Agile and Lean transformations depend to a great extent on cultivating a good sourcing ecosystem. The decisions you make around the partners and providers supporting your transformation and projects will be at the core of a successful strategy. But sourcing strategy needs to go beyond just resource or services providers (read outsourcing) and address a larger ecosystem made of Agile SW development and delivery choices, collaboration and communication capabilities for distributed teams, and teams' physical work spaces, standard equipment, and office layout.
In September, I published a report on how to source your Agile strategy, that describes what the ecosystem looks like and how to navigate it effectively, the document is part of our larger research container on Agile - The Agile and Lean Playbook. The report gives an overview on how large vendors, SIs, and medium to small consulting organizations can (not) help you with your Agile journey but also what you need to do to be successful. Here are some of the takeaways from the research:
What you think about Agile and Lean might not be what your SI thinks. You need to take control of your own destiny with Agile and Lean. Change your application development and delivery sourcing strategy to embed the best talents around the world to help you make it happen. But be careful with the traditional SIs, because Agile is as disruptive to them as it is you, and if they have not been seriously transforming themselves, it will be hard for them to deliver Agile services to you. Some good alternative new fully Agile players exist, including highly specialized external consulting firms. You might want to start testing the ground with these options.
I just finished analyzing our Q3 2012 Global State Of Enterprise Architecture Online Survey, where we asked a number of questions at the end of the survey on how firms identify and introduce new technology – new technology that your firm is counting on for innovation and competitive advantage. The results underscore a conviction that is growing in me: IT’s “one-size-fits-all” approach to standardizing everything and general aversion to risk isn't cutting the mustard. Simply put, opportunities for competitive advantage through technology-fueled disruption get missed, and this means digital extinction. Some data from our survey of 207 enterprise architects:
58% reported that sales and marketing is among the top five most likely organizations to deliver technology innovations, and they are chasing windows of opportunity that close in months. IT typically takes at least a year to do anything.
52% say there is at least some business dissatisfaction with the level of new technology introduction. The top reason, given by 78% of respondents, is that IT is too slow.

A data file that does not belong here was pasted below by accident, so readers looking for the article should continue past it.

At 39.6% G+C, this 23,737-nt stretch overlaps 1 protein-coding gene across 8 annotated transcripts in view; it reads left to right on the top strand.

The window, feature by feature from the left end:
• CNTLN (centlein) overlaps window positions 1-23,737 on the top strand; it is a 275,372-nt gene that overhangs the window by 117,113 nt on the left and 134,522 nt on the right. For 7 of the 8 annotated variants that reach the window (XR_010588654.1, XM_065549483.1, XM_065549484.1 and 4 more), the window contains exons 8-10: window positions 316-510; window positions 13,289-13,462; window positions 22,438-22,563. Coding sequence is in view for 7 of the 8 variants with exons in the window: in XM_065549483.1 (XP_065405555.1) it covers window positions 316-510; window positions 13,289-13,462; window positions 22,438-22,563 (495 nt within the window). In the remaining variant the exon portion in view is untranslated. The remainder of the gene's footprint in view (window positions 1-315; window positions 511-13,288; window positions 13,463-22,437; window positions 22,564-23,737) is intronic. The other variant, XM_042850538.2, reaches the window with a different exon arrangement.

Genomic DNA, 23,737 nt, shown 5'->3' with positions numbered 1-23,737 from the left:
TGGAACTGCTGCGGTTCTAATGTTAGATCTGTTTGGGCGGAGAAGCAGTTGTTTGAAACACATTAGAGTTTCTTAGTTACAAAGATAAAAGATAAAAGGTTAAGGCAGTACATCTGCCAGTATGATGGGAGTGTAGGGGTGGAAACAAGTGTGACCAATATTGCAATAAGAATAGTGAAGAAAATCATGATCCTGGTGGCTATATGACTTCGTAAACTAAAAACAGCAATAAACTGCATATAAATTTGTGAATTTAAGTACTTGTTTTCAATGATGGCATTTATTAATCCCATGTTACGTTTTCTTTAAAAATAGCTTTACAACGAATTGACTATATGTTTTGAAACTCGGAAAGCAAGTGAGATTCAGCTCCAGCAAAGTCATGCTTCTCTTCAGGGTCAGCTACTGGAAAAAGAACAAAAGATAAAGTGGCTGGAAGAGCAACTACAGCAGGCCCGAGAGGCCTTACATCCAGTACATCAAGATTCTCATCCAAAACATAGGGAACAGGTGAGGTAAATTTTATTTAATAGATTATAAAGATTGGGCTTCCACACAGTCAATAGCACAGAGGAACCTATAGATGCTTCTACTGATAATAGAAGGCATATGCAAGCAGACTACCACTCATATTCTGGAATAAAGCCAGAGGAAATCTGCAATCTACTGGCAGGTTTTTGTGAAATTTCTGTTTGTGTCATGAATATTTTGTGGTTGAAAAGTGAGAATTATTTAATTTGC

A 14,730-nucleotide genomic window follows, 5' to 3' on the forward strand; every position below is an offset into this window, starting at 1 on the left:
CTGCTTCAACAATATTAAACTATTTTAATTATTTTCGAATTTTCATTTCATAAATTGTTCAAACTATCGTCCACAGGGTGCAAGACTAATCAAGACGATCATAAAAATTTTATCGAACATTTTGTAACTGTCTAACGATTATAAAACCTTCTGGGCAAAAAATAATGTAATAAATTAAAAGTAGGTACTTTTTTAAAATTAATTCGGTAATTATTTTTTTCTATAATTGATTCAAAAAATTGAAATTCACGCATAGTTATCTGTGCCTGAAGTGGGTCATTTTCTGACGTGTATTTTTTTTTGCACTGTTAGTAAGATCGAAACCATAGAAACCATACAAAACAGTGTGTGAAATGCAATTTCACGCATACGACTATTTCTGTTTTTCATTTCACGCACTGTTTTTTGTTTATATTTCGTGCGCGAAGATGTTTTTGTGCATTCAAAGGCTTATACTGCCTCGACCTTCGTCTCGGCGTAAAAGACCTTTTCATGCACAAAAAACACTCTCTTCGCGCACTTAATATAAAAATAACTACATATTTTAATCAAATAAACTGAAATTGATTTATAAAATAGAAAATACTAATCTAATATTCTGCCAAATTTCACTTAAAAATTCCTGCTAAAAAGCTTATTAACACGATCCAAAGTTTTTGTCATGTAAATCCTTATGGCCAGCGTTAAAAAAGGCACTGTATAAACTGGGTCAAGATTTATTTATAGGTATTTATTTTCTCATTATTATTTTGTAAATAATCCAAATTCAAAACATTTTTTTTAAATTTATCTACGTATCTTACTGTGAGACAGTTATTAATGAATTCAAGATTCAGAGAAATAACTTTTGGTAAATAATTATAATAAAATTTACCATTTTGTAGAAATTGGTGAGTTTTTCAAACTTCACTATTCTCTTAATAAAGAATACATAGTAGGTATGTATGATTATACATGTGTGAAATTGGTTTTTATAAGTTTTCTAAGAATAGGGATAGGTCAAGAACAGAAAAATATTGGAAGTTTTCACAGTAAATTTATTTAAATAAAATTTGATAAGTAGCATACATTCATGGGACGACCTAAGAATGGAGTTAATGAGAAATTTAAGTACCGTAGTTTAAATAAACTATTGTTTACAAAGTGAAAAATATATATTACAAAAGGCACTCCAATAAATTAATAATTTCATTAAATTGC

70% of respondents admit their firms have trouble reacting to disruptions caused by emerging technology, and 60% admit to difficulty reacting to change in general.
Last December, I published three things I'd tell your CIO. Since then, I've spent time with dozens and dozens of sourcing and vendor management professionals, CIOs, and leaders of application development and delivery, including last week's Paris Forrester Forums. Most days, I share our ongoing research on what impact today's software-fueled, consumer-led digital disruption has on your ability to meet and exceed the expectations of your customers and the employees serving them. For some folks, software and software development remains a commodity. But for many, the need to deliver great software has taken hold of 2013 planning discussions. With July just around the corner, and as you start 2013 planning, focus on what you need to start delivering great software (remember, software is your business), and keep these three things I'd tell you and your CIO in mind:
Just over 3 months ago, I made note of three things I'd tell your CIO, all of which focused on your need to build a software development competency to help your firm thrive in this age of software-fueled, consumer-led disruption. Since then, we've heard from a number of clients stating that they're having a tough time convincing their executives, from COOs and CFOs through to CIOs, that they need to stop looking at software and app development as a commodity.
Vendors you work with aren't helping. System integrators and consultancies continue to tell your CFO and CEO to outsource your software development work to them, that they can deliver more quickly, and more cheaply, than you can. Software application vendors build their marketing around needing no customization, even "no software." This helps fuel the perception and myths many executives hold that software development, especially app dev, is a commodity.
Recent research published by Phil Murphy and survey data we recently collected in our Forrsights Software Survey, Q4 2011 can help you bust those perceptions and myths and help you show your executives the importance of software development.
Think of a medieval fortress: It was originally used for a small army, it has walls nine meters thick, and it’s surrounded by buildings hundreds of years old. Upon entering, you are confronted with the concept of eternity.
This fortress is located in the smallest state on earth — though it is also perhaps the best-known state in the world. The business housed within the fortress is what many might classify as a SME but with with complexity of a large enterprise, holy but busy, centralized but truly global — its work spans hundreds of countries with hundreds of currencies and hundreds of languages — and it serves very special and demanding clients.
Have a clue yet of where we are?